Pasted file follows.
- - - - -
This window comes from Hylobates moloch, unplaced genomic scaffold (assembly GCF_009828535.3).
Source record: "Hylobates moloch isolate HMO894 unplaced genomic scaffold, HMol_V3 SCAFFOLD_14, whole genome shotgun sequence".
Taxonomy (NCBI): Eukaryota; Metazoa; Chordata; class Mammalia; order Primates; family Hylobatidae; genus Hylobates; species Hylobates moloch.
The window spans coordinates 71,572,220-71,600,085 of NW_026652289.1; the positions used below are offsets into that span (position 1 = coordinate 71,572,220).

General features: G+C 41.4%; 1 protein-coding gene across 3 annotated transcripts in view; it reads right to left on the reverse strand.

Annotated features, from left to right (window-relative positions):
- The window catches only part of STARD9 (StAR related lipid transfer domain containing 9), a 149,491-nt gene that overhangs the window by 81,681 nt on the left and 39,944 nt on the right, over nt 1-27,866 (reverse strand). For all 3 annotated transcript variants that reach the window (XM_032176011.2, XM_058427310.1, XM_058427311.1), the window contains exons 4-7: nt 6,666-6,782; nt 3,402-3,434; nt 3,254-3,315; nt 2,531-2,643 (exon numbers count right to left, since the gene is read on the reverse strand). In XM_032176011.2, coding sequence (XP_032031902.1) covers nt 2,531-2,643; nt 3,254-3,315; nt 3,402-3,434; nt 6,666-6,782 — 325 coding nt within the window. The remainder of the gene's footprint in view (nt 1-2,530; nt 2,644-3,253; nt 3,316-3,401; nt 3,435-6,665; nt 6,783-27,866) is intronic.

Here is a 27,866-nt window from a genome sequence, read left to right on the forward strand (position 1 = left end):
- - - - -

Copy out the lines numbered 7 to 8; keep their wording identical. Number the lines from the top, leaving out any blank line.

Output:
- The window catches only part of STARD9 (StAR related lipid transfer domain containing 9), a 149,491-nt gene that overhangs the window by 81,681 nt on the left and 39,944 nt on the right, over nt 1-27,866 (reverse strand). For all 3 annotated transcript variants that reach the window (XM_032176011.2, XM_058427310.1, XM_058427311.1), the window contains exons 4-7: nt 6,666-6,782; nt 3,402-3,434; nt 3,254-3,315; nt 2,531-2,643 (exon numbers count right to left, since the gene is read on the reverse strand). In XM_032176011.2, coding sequence (XP_032031902.1) covers nt 2,531-2,643; nt 3,254-3,315; nt 3,402-3,434; nt 6,666-6,782 — 325 coding nt within the window. The remainder of the gene's footprint in view (nt 1-2,530; nt 2,644-3,253; nt 3,316-3,401; nt 3,435-6,665; nt 6,783-27,866) is intronic.

Here is a 27,866-nt window from a genome sequence, read left to right on the forward strand (position 1 = left end):